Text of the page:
“Bifacial TPV cells allow for the conversion of radiant heat to electricity at lower temperatures than conventional monofacial designs,” researcher Alejandro Datas told pv magazine. “Therefore, they could be used for industrial waste heat recovery or thermal energy storage systems that operate at lower temperatures.”
He said TPV systems usually operate at temperatures above 1,200 C, which is necessary to make the TPV conversion efficient. “The use of bifacial TPV cells in these systems would allow the operating temperature to be lowered, allowing the development of smaller systems,” Datas added.
In a TPV cell, a thermal emitter emits photons and directs them toward a closely spaced TPV cell made of a low-bandgap semiconductor.
“Within the cell, photons with wavelengths shorter than that of the semiconductor bandgap are absorbed and produce electron−hole pairs,” the researchers explained, noting that electrons and holes are collected in a separate electron transport layer (ETL) and a hole transport layer (HTL), which results in the generation of an external current.
The thermal emitter harvests thermal radiation from both sides, with outband photons being transmitted through the cell and reabsorbed in the emitter, while also eliminating optical losses at the mirror/cell interface.
“As the cell is illuminated from both sides, the cell is able to produce twice the power than conventional monofacial TPV cell designs,” the group said, adding that the edges of the cell are attached to highly reflective tubes equipped with a fluid intended for cooling.
“By cooling the cells from the edges, it is possible to keep them at a relatively low temperature, provided that the cell size (width and thickness) is properly designed to accommodate the high lateral heat fluxes that are expected, especially when the emitter temperature is high,” the scientists explained.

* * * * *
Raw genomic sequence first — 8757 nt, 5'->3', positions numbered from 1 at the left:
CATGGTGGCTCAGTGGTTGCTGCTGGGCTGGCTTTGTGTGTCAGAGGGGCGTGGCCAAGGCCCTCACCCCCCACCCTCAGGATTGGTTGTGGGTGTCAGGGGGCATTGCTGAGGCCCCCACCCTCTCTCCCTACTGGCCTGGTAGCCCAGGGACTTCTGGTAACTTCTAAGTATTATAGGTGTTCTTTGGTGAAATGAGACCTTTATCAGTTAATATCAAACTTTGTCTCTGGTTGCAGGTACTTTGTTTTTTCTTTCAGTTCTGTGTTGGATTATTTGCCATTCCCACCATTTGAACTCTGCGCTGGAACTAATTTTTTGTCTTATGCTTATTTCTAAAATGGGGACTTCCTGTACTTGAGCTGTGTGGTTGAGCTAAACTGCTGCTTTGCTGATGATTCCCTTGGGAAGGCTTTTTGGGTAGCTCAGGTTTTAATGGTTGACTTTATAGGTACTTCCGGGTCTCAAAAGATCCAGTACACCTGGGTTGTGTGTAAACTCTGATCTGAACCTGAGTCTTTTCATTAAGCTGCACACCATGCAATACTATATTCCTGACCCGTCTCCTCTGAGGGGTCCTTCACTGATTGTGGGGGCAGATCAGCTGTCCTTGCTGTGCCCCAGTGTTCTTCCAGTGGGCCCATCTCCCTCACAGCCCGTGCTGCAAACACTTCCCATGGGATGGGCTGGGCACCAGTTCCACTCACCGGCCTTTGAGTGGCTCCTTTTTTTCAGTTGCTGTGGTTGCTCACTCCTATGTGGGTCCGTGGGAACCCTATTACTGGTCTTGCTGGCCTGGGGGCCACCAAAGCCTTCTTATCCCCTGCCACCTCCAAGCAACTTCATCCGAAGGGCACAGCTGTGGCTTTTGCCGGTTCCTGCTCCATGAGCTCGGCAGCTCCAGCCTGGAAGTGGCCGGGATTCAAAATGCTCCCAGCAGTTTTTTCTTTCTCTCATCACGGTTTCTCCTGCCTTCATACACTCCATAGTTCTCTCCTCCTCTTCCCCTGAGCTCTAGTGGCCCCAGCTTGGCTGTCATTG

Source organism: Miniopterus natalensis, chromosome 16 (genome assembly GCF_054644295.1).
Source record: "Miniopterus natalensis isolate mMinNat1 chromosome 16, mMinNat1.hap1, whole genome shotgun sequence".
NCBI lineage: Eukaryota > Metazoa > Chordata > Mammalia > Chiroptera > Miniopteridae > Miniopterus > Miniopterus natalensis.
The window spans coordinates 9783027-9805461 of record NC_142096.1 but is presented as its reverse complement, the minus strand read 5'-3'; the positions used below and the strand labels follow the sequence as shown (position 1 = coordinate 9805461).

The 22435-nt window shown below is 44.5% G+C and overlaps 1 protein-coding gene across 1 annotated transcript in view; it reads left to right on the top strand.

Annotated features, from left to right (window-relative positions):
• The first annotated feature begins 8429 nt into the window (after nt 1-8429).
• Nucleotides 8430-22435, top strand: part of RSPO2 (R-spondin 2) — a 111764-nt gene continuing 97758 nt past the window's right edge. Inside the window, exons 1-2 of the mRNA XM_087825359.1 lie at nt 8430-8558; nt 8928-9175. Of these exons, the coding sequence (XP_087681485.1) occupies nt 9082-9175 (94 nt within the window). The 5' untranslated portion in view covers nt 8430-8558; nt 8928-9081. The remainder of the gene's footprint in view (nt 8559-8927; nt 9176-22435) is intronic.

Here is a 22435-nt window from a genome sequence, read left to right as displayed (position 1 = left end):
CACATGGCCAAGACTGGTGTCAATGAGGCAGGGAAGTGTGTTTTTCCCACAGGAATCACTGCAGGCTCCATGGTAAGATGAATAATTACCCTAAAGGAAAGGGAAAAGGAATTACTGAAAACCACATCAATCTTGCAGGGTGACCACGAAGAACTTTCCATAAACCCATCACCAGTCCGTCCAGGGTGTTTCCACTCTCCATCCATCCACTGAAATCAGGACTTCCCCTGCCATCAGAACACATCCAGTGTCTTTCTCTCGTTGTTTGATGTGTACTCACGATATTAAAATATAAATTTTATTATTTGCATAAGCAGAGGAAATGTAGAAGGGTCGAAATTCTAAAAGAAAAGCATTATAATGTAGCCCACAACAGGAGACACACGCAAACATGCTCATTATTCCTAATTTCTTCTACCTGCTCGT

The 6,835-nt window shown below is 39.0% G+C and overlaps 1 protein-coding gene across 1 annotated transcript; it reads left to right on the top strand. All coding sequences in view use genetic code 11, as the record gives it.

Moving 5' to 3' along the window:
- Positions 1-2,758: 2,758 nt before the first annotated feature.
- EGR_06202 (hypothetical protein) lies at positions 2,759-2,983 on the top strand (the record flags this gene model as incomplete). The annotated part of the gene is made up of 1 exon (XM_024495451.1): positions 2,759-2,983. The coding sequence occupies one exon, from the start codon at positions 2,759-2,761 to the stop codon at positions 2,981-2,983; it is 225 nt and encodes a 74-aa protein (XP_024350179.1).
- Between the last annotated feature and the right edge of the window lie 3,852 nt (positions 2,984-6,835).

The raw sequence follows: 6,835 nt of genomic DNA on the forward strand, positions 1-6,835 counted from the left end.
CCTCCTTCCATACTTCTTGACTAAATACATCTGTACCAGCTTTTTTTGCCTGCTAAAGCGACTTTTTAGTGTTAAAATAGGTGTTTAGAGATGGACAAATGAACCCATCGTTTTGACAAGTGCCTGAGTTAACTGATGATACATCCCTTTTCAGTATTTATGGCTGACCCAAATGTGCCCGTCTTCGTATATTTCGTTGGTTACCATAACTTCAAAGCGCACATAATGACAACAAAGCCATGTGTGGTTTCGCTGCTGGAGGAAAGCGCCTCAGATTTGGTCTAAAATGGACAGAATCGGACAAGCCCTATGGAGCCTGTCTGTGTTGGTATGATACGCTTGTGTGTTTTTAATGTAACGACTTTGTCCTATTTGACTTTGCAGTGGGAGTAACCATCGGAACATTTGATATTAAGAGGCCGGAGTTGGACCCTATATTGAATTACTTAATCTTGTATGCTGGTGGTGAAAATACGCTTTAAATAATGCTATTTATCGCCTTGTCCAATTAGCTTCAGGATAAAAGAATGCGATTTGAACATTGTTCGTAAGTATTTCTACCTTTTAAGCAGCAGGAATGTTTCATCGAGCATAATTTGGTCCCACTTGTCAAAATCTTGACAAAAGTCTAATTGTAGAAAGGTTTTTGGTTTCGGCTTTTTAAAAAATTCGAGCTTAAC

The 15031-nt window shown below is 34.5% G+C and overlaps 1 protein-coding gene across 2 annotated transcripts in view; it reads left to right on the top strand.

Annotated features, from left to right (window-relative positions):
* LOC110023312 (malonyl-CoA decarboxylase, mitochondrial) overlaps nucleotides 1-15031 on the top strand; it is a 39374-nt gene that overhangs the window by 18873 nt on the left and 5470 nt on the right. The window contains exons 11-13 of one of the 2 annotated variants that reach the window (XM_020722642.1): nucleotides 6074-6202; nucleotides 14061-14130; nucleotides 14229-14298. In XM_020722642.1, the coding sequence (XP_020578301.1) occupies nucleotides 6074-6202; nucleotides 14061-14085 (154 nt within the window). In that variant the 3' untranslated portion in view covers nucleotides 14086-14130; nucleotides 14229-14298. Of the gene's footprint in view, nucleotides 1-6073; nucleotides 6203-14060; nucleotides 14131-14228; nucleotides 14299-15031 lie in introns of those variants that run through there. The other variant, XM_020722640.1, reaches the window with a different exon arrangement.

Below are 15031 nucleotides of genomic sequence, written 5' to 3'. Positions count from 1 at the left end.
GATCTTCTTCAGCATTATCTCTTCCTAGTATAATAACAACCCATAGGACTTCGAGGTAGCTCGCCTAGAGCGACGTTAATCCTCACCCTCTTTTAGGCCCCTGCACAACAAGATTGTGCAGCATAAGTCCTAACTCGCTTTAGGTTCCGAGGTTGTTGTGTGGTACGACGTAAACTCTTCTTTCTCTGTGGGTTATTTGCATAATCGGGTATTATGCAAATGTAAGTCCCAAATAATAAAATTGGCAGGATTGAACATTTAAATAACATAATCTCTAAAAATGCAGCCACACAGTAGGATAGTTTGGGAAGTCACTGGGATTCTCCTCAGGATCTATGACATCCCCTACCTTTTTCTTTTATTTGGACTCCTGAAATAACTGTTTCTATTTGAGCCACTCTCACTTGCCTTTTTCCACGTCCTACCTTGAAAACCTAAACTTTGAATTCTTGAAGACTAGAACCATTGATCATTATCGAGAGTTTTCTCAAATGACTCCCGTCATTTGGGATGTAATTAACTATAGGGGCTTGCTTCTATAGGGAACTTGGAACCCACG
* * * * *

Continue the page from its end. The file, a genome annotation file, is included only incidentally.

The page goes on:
They said the device can achieve twice the power density of “conventional” monofacial thermophotovoltaic devices without increasing the system costs.
“This means that the cost of generated power can be half that of conventional devices,” Datas said.
The academics presented the system in “Bifacial Thermophotovoltaic Energy Conversion,” which was recently published in ACS Photonics.
“Bifacial TPV cells are appealing for developing practical high-efficient and low-cost TPV devices for power generation in an extended range of heat source temperatures,” they concluded.
The same research team introduced a latent heat thermophotovoltaic (LHTPV) battery in March. The device uses renewable electricity to melt low-cost metals such as silicon or ferrosilicon alloys to produce and store latent heat, which is in turn used by a thermophovoltaic generator to produce power. The scientists said the device could store electricity at a cost of €10 ($10.7)/ kWh for a 10 MWh system.
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